Bring More ML to Splunk: Inference Externally Trained ONNX Models in MLTK 5.4.0

The latest release of the Splunk Machine Learning Toolkit (MLTK) enables users to upload their pre-trained models in MLTK with a simple UI. Once the model is in Splunk, users can use the model with their Splunk data with no modification to their existing workflows. This capability extends the usability of MLTK and ML-SPL beyond models trained using MLTK, unlocking a huge use case of using external models with data inside Splunk. MLTK 5.4.0 is available in GA for both Splunk Cloud Platform and Splunk Enterprise customers.

MLTK is an easy way for Splunk customers to get started with machine learning. The app provides Showcases and Assistants that guide the user through a series of steps to train, assess and operationalize ML models. The app provides backend ML components with a frontend app experience, abstracting away the complexity of data science notebooks and actual code. MLTK empowers users to leverage machine learning in their Splunk workflows using ML-SPL commands - fit for training ML models, and apply for running inference. MLTK is very popular among Splunk customers and serves very important machine learning use cases, such as anomaly detection, forecasting and clustering. It is one of the most downloaded apps on Splunkbase with over 185K downloads. Additionally, the fit and apply commands that are bundled with MLTK are used millions of times every month by our customers.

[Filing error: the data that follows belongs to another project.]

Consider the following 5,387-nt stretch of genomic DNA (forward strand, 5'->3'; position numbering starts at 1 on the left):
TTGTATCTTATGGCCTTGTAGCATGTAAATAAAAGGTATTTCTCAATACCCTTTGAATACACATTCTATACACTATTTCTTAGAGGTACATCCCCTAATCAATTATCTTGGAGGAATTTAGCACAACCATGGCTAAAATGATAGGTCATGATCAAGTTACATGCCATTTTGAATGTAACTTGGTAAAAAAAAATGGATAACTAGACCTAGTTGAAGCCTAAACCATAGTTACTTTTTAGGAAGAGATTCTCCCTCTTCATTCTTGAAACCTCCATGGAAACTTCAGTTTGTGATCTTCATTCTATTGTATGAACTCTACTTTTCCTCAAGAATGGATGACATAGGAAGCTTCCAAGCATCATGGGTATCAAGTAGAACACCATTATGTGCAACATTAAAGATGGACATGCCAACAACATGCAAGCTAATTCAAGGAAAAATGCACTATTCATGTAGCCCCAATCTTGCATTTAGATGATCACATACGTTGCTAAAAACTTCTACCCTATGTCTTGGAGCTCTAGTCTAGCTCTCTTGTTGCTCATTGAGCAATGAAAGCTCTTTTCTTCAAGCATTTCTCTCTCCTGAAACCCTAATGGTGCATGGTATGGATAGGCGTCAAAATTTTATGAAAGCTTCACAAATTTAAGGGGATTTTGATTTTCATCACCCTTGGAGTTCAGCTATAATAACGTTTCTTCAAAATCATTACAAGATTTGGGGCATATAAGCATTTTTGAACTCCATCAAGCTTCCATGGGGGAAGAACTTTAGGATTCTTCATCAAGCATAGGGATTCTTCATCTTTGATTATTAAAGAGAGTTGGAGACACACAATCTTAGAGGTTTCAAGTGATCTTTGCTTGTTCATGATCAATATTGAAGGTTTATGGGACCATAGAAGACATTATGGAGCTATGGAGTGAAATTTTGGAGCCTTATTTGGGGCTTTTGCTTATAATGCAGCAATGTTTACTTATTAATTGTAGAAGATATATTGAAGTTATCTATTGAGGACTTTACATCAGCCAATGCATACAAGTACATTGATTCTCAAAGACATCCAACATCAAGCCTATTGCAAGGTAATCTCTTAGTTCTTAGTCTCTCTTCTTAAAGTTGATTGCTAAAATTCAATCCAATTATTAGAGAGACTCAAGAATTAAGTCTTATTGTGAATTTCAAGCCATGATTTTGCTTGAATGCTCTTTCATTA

While customer demand for ML has grown rapidly, many Splunk customers have not been able to incorporate ML as a part of their Splunk user journeys. Most MLTK customers want to bring new algorithms or pre-trained models into MLTK. As per our telemetry data, 80% of algorithms run in Splunk are customized. However, users find it very challenging to create ML models and ship them to use in Splunk with their Splunk data. To use their external models in Splunk, users need to convert the models to MLTK supported codec format and import custom Python scripts with root permissions, which can be a very time-consuming and tedious task. This is a huge pain point for our customers who regularly ask for a better way to solve this issue.

MLTK 5.4 solves the above-mentioned challenges with the option to upload externally-trained ONNX models for inferencing in MLTK. Users can train their models in their preferred third-party environments, save the models in ONNX format, upload the models to MLTK and inference them in MLTK with their Splunk data. This way, users can offload the process-heavy model training outside the Splunk platform but still benefit from the operationalization within the Splunk platform using their Splunk data. 

The uploaded model goes through a series of validation steps including validation that the user has the required model upload capabilities, and that the model is the correct file format. After validation and verification, Splunk’s REST API is used to store the model in an MLTK accessible location within Splunk. Users can then use the model with their Splunk data in the same way they would use a model created with MLTK, which is a workflow that users are already familiar with. This way, users can focus on the important task of creating and training their ML models and offload the complexity of bringing their model into Splunk on MLTK.